Very heart-warming.

    But as said above, a fairly superficial "thank you" they deserve much more.

    But the US govt makes a pledge to each enlistee that they will be cared for for life if they're seriously injured in the line of duty. And I think they do a pretty job of it.

    In addition there are literally hundreds of military support organizations made up of private citizens.

    Not to mention churches that see to the needs of members serving overseas in combat. Our church regularly lists the names of members serving around the world. We're encouraged to pray for them, send them cards, and gift boxes at Christmas and for the New Year or any other holiday. Or for no reason at all, just to give them a little boost.

    My nephew is in Intelligence for the Naval Reserve, he was sent to the Horn of Africa. He was enormously gratified at the abundance of food, treats, activities and games organized for military personnel while he was there.

    He couldn't wait to get back home, but he said the meals, gift boxes and cards and letters from people all over the US made his tour much more bearable.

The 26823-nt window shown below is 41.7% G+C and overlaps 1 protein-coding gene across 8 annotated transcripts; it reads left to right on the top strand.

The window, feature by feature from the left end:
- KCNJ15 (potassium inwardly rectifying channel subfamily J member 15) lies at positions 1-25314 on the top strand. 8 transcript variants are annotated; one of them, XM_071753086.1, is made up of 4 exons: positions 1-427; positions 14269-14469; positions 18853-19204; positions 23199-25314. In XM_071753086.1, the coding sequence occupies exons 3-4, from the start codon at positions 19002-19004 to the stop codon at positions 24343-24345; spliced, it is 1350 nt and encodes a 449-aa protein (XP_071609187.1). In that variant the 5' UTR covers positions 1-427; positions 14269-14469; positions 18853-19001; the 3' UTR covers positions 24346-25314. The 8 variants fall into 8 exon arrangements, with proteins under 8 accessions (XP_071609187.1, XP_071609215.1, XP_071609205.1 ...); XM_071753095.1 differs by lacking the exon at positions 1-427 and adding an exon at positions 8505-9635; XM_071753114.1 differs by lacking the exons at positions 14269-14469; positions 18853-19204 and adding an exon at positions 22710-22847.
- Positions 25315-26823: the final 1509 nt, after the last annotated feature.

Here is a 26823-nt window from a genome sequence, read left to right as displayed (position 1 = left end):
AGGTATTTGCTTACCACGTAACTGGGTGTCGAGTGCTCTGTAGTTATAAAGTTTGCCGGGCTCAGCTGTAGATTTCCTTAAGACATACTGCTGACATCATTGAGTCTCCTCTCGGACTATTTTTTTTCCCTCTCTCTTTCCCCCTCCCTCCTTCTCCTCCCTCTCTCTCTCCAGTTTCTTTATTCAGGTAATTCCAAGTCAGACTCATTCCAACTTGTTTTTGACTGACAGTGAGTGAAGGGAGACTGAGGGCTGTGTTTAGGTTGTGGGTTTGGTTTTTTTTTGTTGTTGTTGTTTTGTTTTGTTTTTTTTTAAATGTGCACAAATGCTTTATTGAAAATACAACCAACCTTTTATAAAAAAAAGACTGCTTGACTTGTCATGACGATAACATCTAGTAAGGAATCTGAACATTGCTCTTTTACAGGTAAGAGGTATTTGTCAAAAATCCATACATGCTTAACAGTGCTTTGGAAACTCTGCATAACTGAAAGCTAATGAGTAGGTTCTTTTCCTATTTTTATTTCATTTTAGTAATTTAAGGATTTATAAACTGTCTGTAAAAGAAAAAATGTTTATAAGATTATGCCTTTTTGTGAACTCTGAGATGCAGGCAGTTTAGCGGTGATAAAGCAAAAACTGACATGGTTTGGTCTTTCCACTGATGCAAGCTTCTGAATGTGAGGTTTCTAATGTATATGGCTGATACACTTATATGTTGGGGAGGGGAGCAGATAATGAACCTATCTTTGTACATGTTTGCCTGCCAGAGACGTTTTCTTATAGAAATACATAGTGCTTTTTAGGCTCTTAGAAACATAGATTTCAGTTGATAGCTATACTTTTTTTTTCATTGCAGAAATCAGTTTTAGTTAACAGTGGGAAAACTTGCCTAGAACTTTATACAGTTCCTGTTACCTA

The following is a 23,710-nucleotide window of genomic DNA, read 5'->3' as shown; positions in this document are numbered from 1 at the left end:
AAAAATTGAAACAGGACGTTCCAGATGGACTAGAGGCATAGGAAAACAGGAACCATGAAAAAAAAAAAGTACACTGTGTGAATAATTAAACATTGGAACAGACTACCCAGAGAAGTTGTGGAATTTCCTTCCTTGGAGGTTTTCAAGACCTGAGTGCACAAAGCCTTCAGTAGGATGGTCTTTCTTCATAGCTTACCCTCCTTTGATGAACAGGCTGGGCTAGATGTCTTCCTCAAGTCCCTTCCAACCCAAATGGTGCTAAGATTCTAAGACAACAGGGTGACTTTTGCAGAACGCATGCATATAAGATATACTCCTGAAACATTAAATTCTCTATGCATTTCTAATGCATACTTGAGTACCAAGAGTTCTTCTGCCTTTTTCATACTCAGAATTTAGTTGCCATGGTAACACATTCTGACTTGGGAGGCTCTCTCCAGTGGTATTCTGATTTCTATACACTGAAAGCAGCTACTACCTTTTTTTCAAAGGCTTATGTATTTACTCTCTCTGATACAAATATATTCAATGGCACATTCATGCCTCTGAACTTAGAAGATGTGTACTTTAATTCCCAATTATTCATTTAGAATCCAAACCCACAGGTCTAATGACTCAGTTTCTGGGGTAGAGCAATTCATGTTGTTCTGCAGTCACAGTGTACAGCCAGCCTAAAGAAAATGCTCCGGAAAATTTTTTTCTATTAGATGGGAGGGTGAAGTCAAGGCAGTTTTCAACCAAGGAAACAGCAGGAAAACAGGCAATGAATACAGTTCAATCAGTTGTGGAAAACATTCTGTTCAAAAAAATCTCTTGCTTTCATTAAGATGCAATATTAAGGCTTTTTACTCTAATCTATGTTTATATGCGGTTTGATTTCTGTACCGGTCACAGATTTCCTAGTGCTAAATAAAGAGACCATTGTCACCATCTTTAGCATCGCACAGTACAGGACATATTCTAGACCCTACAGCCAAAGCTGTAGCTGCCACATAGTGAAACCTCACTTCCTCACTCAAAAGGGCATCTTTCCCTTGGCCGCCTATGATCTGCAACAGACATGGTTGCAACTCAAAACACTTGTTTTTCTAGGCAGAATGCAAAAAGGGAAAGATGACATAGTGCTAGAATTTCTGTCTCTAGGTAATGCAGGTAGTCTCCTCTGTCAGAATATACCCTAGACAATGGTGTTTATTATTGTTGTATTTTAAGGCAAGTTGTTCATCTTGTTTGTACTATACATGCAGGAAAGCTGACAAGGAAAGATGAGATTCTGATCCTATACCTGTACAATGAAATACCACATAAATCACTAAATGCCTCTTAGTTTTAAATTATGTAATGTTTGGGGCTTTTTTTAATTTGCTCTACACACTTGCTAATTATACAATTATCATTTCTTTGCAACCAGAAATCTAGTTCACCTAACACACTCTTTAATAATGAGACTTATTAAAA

So it seems we often do a fairly good job of it.

  9. Interesting. I went toa University (Imperial college) where a fair number of the men and women students wer doing some kind of engineering degree while also being in officer training of some kind. The guys and some of the girls always wore their dress uniforms to the balls and formal social events, and the services were considered a noble calling. I don't know anyone personally in the US who served in the military, it seems to often be folks from less privelidged backgounds than the middle glass graduate school educated folk I mix with, whereas in the UK I knew several soldiers and airman. My dad wa sone of the last to perform national service, and he remianed in the RAF prt time, teaching gliding, for years, so for me, even if I didn;t agree with a war, my respect for those serving has been unconditional.
    I am a "peacenick " too, but I also like the respectful attidute to those serving in the forces here in the US where I live. I love fleet week here in SF, when the town is over taken with handsome men (and women) in their Navy whites. They get drinks for free, and sure, rowdiness occurs. As a young women with a bit of a thing for uniforms I was thrilled to be part of it!

  10. Your story about the soldiers having to change in the airport is something I've heard before... from an American friend of mine who served in Viet Nam. It's only an intermittent thing that soldiers are feted in the US, depending on the popularity of the war.